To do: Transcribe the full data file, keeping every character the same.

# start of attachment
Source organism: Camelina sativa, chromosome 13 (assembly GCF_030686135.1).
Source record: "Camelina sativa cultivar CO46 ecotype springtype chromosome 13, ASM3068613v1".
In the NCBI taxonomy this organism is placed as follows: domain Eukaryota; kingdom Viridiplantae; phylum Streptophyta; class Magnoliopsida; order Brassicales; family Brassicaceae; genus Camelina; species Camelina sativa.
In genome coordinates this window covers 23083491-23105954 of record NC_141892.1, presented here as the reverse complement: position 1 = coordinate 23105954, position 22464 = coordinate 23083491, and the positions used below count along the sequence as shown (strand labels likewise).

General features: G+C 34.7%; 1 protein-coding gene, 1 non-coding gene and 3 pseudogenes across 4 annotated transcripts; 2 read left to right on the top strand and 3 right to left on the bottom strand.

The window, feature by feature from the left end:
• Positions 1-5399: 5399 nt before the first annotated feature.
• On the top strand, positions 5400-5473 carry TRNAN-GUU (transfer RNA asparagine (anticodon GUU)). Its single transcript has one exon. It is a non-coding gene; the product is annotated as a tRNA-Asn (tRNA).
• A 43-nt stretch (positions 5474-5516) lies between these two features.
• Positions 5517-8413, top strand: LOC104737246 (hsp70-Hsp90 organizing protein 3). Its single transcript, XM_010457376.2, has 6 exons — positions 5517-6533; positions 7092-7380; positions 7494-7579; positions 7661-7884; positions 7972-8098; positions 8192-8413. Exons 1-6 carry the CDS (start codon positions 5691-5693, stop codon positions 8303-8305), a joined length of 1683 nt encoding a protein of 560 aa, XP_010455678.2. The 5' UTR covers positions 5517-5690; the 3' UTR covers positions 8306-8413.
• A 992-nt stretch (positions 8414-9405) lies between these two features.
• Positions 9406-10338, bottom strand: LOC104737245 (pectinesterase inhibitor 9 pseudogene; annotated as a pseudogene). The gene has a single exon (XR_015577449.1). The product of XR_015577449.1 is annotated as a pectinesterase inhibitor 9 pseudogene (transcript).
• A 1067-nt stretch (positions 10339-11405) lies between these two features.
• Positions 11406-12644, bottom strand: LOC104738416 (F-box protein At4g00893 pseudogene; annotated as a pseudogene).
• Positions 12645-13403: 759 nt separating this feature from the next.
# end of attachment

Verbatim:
Source organism: Camelina sativa, chromosome 13 (assembly GCF_030686135.1).
Source record: "Camelina sativa cultivar CO46 ecotype springtype chromosome 13, ASM3068613v1".
In the NCBI taxonomy this organism is placed as follows: domain Eukaryota; kingdom Viridiplantae; phylum Streptophyta; class Magnoliopsida; order Brassicales; family Brassicaceae; genus Camelina; species Camelina sativa.
In genome coordinates this window covers 23083491-23105954 of record NC_141892.1, presented here as the reverse complement: position 1 = coordinate 23105954, position 22464 = coordinate 23083491, and the positions used below count along the sequence as shown (strand labels likewise).

General features: G+C 34.7%; 1 protein-coding gene, 1 non-coding gene and 3 pseudogenes across 4 annotated transcripts; 2 read left to right on the top strand and 3 right to left on the bottom strand.

The window, feature by feature from the left end:
• Positions 1-5399: 5399 nt before the first annotated feature.
• On the top strand, positions 5400-5473 carry TRNAN-GUU (transfer RNA asparagine (anticodon GUU)). Its single transcript has one exon. It is a non-coding gene; the product is annotated as a tRNA-Asn (tRNA).
• A 43-nt stretch (positions 5474-5516) lies between these two features.
• Positions 5517-8413, top strand: LOC104737246 (hsp70-Hsp90 organizing protein 3). Its single transcript, XM_010457376.2, has 6 exons — positions 5517-6533; positions 7092-7380; positions 7494-7579; positions 7661-7884; positions 7972-8098; positions 8192-8413. Exons 1-6 carry the CDS (start codon positions 5691-5693, stop codon positions 8303-8305), a joined length of 1683 nt encoding a protein of 560 aa, XP_010455678.2. The 5' UTR covers positions 5517-5690; the 3' UTR covers positions 8306-8413.
• A 992-nt stretch (positions 8414-9405) lies between these two features.
• Positions 9406-10338, bottom strand: LOC104737245 (pectinesterase inhibitor 9 pseudogene; annotated as a pseudogene). The gene has a single exon (XR_015577449.1). The product of XR_015577449.1 is annotated as a pectinesterase inhibitor 9 pseudogene (transcript).
• A 1067-nt stretch (positions 10339-11405) lies between these two features.
• Positions 11406-12644, bottom strand: LOC104738416 (F-box protein At4g00893 pseudogene; annotated as a pseudogene).
• Positions 12645-13403: 759 nt separating this feature from the next.